To Zetterberg, the neuroinflammatory markers don’t improve the power of CSF Aβ42/tau to forecast cognitive decline because inflammation is not specific to AD. Inflammation rises with age, in response to vascular problems, infections and, of course, amyloid and tau pathology. “Glial activation markers are simply noisy,” Zetterberg said. For that reason, he expects that they may track with AD later in disease, as inflammation triggered by tau pathology and neurodegeneration surpasses other age-related triggers.

Will other forms of p-tau—namely p-tau-217, which appears to rise even earlier in disease than p-tau-181—be added to the tool kit? Van Hulle said that while she is aware of the new data on p-tau-217, there are not yet plans to add it.

José Luis Molinuevo of Barcelonaβeta Brain Research Center (BBRC) in Barcelona, Spain, uses the NeuroToolKit to understand the interplay between core AD and neuroinflammation and synaptic dysfunction markers in the earliest stages of AD. Molinuevo presented data from 383 participants from ALFA+, a cohort of cognitively normal people aged 45–65 with a family history of AD (Molinuevo et al., 2016). Though 100 people in this cohort had CSF Aβ42/40 ratios indicative of brain amyloid accumulation, only minimal Aβ deposition showed up on their PET scans, suggesting they were in the earliest stages of the disease. 

Like van Hulle, Molinuevo reported strong correlations between p-tau and several other biomarkers, most notably neurogranin, while Aβ42 only correlated with p-tau. Connections between p-tau and other biomarkers were strongest in people with amyloid and tau pathology as per their CSF cutoffs. Plotting biomarker levels against the Aβ42/40 ratio, Molinuevo reported that many of the biomarkers started rising just as the cutoff for amyloid positivity was reached, with neurogranin and p-tau shifting most dramatically. NfL, as well as inflammatory markers sTREM2, YKL-40, and GFAP, rose more gradually after the Aβ42/40 threshold was crossed. The findings placed Aβ aggregation at the beginning of the Alzheimer’s cascade, with p-tau, and markers of synaptic dysfunction, neurodegeneration, and neuroinflammation following suit.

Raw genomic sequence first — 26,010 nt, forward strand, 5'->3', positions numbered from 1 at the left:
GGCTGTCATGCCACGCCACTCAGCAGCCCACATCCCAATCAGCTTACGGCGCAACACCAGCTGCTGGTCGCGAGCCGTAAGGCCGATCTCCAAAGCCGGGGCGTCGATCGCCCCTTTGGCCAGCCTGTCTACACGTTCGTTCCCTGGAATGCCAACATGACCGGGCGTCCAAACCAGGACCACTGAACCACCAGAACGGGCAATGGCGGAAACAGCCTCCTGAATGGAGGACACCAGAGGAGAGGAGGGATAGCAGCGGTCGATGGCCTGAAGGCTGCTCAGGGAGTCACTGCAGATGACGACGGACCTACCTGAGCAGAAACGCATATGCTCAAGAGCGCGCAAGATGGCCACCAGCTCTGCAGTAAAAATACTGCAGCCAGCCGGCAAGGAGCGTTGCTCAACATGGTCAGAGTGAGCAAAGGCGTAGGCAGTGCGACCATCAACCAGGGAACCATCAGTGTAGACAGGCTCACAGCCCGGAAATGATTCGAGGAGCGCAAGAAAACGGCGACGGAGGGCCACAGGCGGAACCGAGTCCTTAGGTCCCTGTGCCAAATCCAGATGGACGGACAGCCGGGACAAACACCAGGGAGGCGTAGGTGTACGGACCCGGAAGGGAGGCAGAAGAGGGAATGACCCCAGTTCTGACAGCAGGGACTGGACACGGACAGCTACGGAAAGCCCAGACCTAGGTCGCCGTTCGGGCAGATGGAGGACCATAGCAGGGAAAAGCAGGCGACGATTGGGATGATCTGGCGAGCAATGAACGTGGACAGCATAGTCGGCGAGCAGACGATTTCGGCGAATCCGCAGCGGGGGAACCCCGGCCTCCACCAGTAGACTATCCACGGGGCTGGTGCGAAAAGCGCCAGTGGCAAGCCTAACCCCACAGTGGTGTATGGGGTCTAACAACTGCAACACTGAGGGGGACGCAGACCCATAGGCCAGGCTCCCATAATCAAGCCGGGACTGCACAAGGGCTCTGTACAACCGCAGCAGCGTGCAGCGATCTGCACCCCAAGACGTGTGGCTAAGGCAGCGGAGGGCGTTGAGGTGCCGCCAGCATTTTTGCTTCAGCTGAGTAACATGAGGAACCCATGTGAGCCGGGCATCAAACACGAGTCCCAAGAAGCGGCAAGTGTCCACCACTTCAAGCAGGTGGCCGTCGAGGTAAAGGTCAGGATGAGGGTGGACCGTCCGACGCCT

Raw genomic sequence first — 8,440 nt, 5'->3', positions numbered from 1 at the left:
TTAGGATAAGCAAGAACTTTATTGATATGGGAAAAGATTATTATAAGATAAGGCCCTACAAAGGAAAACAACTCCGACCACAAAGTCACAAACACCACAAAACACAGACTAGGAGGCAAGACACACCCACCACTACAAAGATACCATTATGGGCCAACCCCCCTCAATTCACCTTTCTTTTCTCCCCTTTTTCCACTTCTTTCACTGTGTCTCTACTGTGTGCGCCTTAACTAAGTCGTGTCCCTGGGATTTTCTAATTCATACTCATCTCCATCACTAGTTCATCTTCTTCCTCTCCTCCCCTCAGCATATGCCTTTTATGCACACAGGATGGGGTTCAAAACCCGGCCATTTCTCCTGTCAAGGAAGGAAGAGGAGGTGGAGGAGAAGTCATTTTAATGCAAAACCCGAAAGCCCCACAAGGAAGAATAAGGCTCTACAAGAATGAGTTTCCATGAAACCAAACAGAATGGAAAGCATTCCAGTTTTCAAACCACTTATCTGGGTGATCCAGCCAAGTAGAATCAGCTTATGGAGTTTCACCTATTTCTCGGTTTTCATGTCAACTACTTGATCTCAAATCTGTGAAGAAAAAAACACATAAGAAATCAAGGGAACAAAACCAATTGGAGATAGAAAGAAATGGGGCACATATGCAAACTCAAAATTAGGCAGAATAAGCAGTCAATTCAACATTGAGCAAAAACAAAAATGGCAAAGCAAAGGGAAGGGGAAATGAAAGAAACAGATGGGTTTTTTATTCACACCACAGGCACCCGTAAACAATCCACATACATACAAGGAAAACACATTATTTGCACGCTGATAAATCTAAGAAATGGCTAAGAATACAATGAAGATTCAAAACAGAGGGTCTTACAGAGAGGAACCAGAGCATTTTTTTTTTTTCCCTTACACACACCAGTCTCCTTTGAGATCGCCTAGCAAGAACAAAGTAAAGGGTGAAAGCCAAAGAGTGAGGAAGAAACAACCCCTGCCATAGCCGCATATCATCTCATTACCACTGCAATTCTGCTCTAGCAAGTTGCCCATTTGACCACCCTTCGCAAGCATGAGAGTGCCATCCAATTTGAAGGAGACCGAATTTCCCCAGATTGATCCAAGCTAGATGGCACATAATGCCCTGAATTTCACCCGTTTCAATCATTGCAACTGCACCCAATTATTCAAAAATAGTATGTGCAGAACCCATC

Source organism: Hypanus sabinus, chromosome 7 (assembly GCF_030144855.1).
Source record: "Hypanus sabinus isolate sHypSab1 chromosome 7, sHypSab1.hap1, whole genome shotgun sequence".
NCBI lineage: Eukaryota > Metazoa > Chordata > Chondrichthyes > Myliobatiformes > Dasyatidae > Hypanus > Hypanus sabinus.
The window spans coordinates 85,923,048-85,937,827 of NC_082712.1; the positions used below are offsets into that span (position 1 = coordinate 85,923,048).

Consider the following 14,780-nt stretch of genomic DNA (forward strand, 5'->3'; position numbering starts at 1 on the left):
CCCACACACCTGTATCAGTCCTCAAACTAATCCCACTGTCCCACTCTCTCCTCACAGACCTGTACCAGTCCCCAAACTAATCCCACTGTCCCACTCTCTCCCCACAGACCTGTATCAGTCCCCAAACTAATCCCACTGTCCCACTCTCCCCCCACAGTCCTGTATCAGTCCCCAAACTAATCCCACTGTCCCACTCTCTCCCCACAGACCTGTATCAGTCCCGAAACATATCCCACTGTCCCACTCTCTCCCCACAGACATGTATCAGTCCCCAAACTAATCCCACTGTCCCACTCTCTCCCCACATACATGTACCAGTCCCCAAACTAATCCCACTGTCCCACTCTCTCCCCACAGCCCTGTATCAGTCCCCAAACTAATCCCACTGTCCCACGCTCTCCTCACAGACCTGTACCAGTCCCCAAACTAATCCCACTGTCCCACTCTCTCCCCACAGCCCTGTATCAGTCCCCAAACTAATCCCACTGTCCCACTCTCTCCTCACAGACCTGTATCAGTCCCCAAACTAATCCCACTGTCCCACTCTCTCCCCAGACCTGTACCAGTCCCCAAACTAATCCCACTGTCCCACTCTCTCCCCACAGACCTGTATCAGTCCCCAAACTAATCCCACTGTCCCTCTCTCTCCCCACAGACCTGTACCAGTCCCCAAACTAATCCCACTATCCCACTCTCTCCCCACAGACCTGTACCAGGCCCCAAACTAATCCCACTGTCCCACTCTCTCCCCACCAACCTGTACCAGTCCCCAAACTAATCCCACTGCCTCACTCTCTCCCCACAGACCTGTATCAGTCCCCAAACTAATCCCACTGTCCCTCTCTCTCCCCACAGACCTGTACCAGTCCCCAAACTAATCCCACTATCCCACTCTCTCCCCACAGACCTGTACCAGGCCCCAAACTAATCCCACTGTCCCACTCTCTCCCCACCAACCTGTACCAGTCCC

Molinuevo reported that YKL-40 correlated with brain shrinkage, while NFL associated with waning glucose metabolism as assessed by FDG-PET.

Together, the Wisconsin and Barcelona findings suggest that very early in the AD continuum—at a time when Aβ is already abnormal according to CSF but not yet on PET—markers of synaptic dysfunction and neuroinflammation are beginning to change.

The most striking finding from the ALFA+ study, according to Zetterberg, was that it validated neurogranin as being specific for AD. This synaptic protein correlated highly with CSF-p-tau, and only rose in people whose Aβ was abnormal. He thinks neurogranin gets released into fluid when synapses malfunction in response to increasing tau hyperphosphorylation, which are themselves triggered by Aβ. NfL, a more general marker of neurodegeneration, rises later as neurons die, along with the neuroinflammatory markers, he added.